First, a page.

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Troy Davis’ request for lie detector test was denied. His last hours before execution.


Troy Davis’s request for a polygraph test to try to prove his innocence ahead of tonight’s planned execution has been denied by Georgia Department of Corrections.

Defense lawyer Stephen Marsh said he had hoped the lie detector test would convince the state pardons board to reconsider a decision against clemency, which was rejected yesterday.

Troy Davis’ execution is scheduled for 7pm tonight. It is the fourth time in four years that Troy Davis‘ execution has been scheduled by Georgia officials.

Troy Davis's request for a polygraph test to try to prove his innocence ahead of tonight's planned execution has been denied by Georgia Department of Corrections

Troy Davis's request for a polygraph test to try to prove his innocence ahead of tonight's planned execution has been denied by Georgia Department of Corrections


Troy Davis, 42, has long claimed he is innocent of killing Mark MacPhail, an off-duty police officer working as a security guard in Savannah, Georgia in 1989. But state and federal courts have repeatedly upheld his conviction.

Prosecutors and Mark MacPhail’s relatives say they have no doubt the right man is being punished.

Yesterday, Georgia’s pardons board rejected the clemency plea despite high-profile support from figures including Pope Benedict XVI and a former FBI director for the claim that he was wrongly convicted.

The board did not elaborate on the decision in its written official response to the clemency application.

The decision appeared to leave Troy Davis with little chance of avoiding the execution date.

Troy Davis will be executed by injection at 7pm tonight for the August 1989 murder of Mark MacPhail, a 27-year-old off-duty police officer who was working as a security guard in Savannah when he was shot dead rushing to help a homeless man who had been attacked.

Troy Davis didn’t want a special last meal, but he planned to spend his final hours meeting with friends, family and supporters. According to an advocate who met with him late Tuesday, Davis was upbeat, prayerful and expected last-minute wrangling by attorneys.

“He doesn’t want to spend three hours away from his family on what could be the last day of his life if it won’t make any difference,” advocate said.

Troy Davis’ lawyers have long argued he was a victim of mistaken identity. But prosecutors say they have no doubt that they charged the right person with the crime.

Spencer Lawton, the district attorney who secured Troy Davis’ conviction in 1991, said he was embarrassed for the judicial system that the execution has taken so long.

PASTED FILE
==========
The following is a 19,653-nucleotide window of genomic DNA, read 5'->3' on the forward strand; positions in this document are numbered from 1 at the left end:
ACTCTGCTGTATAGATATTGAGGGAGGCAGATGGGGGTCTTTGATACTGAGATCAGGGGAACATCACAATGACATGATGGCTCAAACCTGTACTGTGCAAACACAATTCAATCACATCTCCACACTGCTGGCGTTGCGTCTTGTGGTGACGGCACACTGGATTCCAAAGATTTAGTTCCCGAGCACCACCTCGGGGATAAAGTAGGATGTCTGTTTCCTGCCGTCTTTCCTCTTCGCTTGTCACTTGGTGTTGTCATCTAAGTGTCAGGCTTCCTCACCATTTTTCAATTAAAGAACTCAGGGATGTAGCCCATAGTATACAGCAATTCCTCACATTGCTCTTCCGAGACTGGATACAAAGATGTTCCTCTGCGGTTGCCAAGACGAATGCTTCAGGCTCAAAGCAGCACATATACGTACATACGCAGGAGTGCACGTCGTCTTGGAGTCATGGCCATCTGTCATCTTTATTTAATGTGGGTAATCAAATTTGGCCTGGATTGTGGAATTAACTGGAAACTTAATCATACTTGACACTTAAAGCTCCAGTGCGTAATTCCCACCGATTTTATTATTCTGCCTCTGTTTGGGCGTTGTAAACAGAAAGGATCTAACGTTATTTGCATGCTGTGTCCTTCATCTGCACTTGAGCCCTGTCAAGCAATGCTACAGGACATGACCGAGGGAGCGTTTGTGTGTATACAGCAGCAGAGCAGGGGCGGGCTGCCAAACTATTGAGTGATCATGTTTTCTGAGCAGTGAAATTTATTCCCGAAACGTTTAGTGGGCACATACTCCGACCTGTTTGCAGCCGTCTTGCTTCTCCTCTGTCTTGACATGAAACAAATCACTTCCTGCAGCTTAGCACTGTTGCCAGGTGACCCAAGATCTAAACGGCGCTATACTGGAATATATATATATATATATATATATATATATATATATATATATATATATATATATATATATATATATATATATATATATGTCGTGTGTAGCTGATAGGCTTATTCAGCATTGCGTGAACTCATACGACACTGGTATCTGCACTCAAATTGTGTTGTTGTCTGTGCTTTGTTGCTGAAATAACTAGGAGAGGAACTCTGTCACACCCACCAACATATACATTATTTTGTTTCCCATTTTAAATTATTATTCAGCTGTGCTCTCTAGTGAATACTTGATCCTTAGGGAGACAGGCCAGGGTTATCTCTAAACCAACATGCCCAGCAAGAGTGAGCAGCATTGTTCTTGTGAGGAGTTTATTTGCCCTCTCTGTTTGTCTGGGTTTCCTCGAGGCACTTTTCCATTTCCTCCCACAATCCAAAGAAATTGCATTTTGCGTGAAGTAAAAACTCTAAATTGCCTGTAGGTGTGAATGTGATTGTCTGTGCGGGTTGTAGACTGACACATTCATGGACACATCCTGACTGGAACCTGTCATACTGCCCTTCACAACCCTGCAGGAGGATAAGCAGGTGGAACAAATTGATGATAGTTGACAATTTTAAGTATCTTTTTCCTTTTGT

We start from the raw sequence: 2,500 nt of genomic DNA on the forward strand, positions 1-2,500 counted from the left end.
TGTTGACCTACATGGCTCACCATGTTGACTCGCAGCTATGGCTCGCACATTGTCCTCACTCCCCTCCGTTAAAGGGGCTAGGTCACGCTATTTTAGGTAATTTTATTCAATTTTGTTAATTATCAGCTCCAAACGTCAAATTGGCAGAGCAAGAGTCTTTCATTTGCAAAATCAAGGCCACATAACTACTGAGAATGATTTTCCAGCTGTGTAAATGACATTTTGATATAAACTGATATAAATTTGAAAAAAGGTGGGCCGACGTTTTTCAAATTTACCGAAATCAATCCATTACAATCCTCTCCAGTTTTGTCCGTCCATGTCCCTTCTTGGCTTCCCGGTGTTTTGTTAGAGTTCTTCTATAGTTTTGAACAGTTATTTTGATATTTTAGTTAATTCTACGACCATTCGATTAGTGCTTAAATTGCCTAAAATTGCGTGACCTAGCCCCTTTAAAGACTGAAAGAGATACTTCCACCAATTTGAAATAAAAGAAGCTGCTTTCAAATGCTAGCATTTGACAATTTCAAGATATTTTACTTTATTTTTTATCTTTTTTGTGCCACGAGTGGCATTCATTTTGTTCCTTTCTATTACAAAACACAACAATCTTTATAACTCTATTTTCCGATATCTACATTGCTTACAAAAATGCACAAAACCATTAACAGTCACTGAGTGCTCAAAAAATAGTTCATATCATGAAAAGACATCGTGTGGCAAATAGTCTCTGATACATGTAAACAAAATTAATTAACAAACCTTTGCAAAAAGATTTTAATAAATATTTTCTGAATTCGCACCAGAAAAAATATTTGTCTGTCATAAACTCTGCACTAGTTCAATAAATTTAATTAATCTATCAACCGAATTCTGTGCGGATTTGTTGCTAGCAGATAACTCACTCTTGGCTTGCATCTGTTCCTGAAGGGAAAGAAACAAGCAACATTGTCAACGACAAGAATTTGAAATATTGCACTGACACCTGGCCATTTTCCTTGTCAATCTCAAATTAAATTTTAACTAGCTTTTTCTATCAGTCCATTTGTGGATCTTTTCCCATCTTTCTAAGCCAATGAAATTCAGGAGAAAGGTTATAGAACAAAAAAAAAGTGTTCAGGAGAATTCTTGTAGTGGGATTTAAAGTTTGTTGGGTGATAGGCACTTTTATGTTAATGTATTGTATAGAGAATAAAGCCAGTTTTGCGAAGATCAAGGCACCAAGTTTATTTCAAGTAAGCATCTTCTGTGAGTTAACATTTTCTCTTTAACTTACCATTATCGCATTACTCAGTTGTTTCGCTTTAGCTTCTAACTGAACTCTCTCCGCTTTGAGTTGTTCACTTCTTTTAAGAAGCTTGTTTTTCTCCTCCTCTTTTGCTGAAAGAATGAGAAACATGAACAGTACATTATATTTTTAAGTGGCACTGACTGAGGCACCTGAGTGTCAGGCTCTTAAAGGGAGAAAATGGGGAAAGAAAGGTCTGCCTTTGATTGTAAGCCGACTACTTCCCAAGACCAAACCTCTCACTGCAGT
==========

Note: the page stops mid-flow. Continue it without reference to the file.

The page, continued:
“What we have had is a manufactured appearance of doubt which has taken on the quality of legitimate doubt itself. And all of it is exquisitely unfair,” said Spencer Lawton, who retired as Chatham County’s head prosecutor in 2008.

“The good news is we live in a civilized society where questions like this are decided based on fact in open and transparent courts of law, and not on street corners.”

Troy Davis case has captured worldwide attention because of the doubt his supporters have raised over whether he killed Mark MacPhail, who was shot to death after coming to the aid of Larry Young, a homeless man who was pistol-whipped in a Burger King parking lot.

Prosecutors say Troy Davis was with another man who was demanding that Larry Young give him a beer when Davis pulled out a handgun and bashed Young with it. When Mark MacPhail arrived to help, they say Troy Davis had a smirk on his face as he shot the officer to death.

Witnesses placed Troy Davis at the crime scene and identified him as the shooter. Shell casings were linked to an earlier shooting that Troy Davis was convicted of. There was no other physical evidence. No blood or DNA tied Troy Davis to the crime and the weapon was never found.

Troy Davis’ attorneys say seven of nine key witnesses who testified at his trial have disputed all or parts of their testimony.

The state initially planned to execute him in July 2007 but the pardons board granted him a stay less than 24 hours before he was to die. The U.S. Supreme Court stepped in a year later and halted the lethal injection two hours before he was to be executed. And a federal appeals court halted another planned execution a few months later.

The U.S. Supreme Court granted Troy Davis a hearing to prove his innocence, the first time it had done so for a death row inmate in at least 50 years.

At the June 2010 hearing, two witnesses testified that they falsely incriminated Troy Davis at his trial when they said Davis confessed to the killing. Two others told the judge the man with Troy Davis that night later said he shot Mark MacPhail.

Prosecutors, though, argued that Troy Davis’ lawyers were simply rehashing old testimony that had already been rejected by a jury. And they said no trial court could ever consider the hearsay from the other witnesses who blamed the other man for the crime.

U.S. District Judge William T. Moore Jr. sided with them. He said the evidence presented at the hearing wasn’t nearly enough to prove Troy Davis is innocent and validate his request for a new trial. He said while Davis’ “new evidence casts some additional, minimal doubt on his conviction, it is largely smoke and mirrors.”

Diane is a perfectionist. She enjoys searching the internet for the hottest events from around the world and writing an article about it. The details matter to her, so she makes sure the information is easy to read and understand. She likes traveling and history, especially ancient history. Being a very sociable person she has a blast having barbeque with family and friends.